The best baking techniques are the ones that break the rules. Methods like reverse creaming for cake (beat butter directly into the flour) or no-knead bread (wait, I don’t need to knead?) not only make delicious — and sometimes superior — results, but also feel transgressive and innovative.
Pie has its own version of this: fraisage. It’s a foundational French pastry technique and certainly not new — in fact, it’s rather classic. But it does veer from common beliefs about the best way to make pie crust, and that’s a good reason to try it out. It also makes incredibly flaky crust, and that’s a great reason to try it.
What is fraisage?
Typical pie crust recipes involve cutting cold butter into flour using your hands, a pastry cutter, or a food processor until the butter breaks into small pieces that can range from the size of a pea to a quarter (and about as flat). Cold water is then added and the dough is only mixed enough to bring it together. By lightly handling the dough and keeping the butter in cold, small chunks, it disperses throughout the dough and creates flaky pockets once baked.
Fraisage takes a slightly different approach to flakiness. To make a pie crust using fraisage, you still cut the butter into chunks and add liquid. Fairly standard. But here’s the crucial part: You then pile everything into a mound on your work surface and use the heel of your hand to smear the butter into the flour. This movement creates longer, thinner sheets of butter that make the crust extremely flaky. It also coats much of the flour with fat, which inhibits gluten development, preserving tenderness.
The method is a hallmark of classic French pastry, and Julia Child herself wrote all about it in Mastering the Art of French Cooking. Other bakers, such as Joanne Chang and Cheryl Day, are huge fans too. "I love the fraisage method," says Cheryl. "It's a great way to ensure you're blending the fat and flour evenly, rather than worrying the fat will leak out while baking. I use it for biscuits and pie dough to create tender and flaky pastries that are consistent time and time again."
This method can also be used to make doughs other than just pie crust: In particular, you can use it for biscuits (like Cheryl) or enriched bread doughs like brioche (but that’s a whole different blog post).
Why does fraisage work?
With fraisage, the butter is smeared into thin layers that become coated in flour, almost like a laminated dough. And like a laminated dough, the larger sheets of butter melt in the oven, generating steam (because, of course, butter contains water) and creating a distinct separation between layers of dough and pockets of air, which translates to major flakiness.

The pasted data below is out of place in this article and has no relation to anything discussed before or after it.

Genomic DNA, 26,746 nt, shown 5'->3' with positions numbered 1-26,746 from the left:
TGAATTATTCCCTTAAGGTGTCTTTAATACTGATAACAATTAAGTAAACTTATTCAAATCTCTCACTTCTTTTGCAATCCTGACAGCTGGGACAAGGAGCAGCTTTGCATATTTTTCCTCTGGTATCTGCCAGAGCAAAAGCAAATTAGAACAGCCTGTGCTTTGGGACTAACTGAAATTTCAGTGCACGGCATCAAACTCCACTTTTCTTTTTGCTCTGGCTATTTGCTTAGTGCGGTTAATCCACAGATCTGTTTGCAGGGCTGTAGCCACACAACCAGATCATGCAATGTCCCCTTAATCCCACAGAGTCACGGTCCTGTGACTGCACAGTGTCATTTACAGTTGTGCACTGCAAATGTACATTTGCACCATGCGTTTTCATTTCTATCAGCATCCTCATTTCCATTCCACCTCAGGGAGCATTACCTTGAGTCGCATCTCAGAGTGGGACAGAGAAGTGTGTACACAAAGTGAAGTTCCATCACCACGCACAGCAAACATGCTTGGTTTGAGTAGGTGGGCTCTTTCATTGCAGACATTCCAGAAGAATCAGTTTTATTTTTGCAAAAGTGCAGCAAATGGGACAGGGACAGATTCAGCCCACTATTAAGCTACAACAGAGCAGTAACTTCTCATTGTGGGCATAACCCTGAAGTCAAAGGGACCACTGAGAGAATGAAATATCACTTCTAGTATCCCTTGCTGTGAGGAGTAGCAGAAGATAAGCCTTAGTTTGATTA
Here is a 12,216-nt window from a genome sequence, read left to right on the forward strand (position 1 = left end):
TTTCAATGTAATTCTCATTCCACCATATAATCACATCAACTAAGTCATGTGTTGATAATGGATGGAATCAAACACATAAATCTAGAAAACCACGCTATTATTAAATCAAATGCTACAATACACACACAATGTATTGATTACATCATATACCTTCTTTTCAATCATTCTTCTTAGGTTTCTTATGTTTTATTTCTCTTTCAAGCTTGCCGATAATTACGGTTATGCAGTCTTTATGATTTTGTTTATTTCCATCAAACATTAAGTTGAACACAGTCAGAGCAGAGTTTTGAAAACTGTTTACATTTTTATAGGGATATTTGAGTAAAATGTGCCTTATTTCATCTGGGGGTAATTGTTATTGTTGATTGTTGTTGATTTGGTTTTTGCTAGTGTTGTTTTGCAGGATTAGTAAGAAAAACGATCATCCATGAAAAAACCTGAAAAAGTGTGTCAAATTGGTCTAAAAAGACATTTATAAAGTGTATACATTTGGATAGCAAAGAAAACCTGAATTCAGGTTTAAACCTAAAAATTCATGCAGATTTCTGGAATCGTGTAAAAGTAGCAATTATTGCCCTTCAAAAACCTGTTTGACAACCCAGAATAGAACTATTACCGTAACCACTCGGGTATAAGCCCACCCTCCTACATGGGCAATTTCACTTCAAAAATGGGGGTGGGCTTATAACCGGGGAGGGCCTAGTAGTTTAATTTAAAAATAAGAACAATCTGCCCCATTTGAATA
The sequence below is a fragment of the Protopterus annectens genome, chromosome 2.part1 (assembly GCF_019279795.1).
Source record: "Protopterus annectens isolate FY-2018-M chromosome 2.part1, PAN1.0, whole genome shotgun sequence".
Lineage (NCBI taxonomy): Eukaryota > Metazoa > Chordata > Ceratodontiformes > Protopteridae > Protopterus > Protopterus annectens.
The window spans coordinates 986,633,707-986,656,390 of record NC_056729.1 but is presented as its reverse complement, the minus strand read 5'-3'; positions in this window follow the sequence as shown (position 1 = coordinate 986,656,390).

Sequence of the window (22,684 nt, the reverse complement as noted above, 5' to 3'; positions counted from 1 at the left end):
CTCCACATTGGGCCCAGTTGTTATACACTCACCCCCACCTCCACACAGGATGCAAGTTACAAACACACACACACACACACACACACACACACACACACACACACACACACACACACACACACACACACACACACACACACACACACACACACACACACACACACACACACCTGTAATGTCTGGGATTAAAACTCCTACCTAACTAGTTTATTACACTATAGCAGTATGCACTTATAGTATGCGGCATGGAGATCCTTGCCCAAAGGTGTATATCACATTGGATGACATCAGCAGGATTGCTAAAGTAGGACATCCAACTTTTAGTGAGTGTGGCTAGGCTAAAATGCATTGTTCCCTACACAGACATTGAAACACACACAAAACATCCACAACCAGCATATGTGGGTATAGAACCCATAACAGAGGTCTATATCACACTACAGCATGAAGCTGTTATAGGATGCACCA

How do I use fraisage to make pie crust?
You can use fraisage to prepare most pie crust recipes, with a little deviation from the recipe instructions. Our Classic Double Pie Crust is a great place to start.
First, blend the shortening into the flour, if called for in the recipe. (Shortening doesn’t contain water, and therefore doesn't need to be fraisaged.) Cut your butter into 1/2" chunks and toss with the flour, using your fingers to rub it in. I tend to keep my butter about the size of coins.
Add liquid as called for in the recipe (this method works with pie crust recipes that call for vinegar or vodka, or just plain water). Stir lightly, just until the dough barely begins to come together — you don’t want to mix completely, the way you normally would with crust.
Dump the crumbly mixture onto your work surface. Using the heel of your hand, push the dough away from you, smearing the butter into long, thin tongues.
Use a bench knife or bowl scraper to flip the shaggy, butter-smeared dough back onto itself, then smear again. Continue until the fat is completely blended into the dough and you have a shaggy but cohesive, evenly blended mass. Form the dough into a disc, wrap tightly, then chill until ready to use.
The most important question: Is it worth it?
I put two versions of pie crust to the test: one made according to the recipe, and one made using the fraisage technique. Let’s see how they compare.
Overall, both pie crusts made with and without fraisage were light, flaky, and tender. You’re certainly not going to miss out on a great pie crust if you don’t use this method. That said, the crust made with fraisage shattered more and was slightly flakier. If you’ve been having trouble achieving a flaky pie crust, this could be a more reliable method to unlock flaky pastry for you.
While the results weren’t hugely different for me, the process of making the dough was much easier with fraisage. I found it helpful to be able to use this method to really bring the dough together into an even, completely cohesive dough that didn’t have dry spots but was still tender when baked. Plus, it felt more efficient to use the heel of my hand to blend the butter quickly and thoroughly into the flour, rather than just my fingertips.
So give it a try the next time you bake a pie. After all, when it comes to pastry, the French are rarely wrong.
Cover photo (Classic Double Pie Crust) by Danielle Sykes.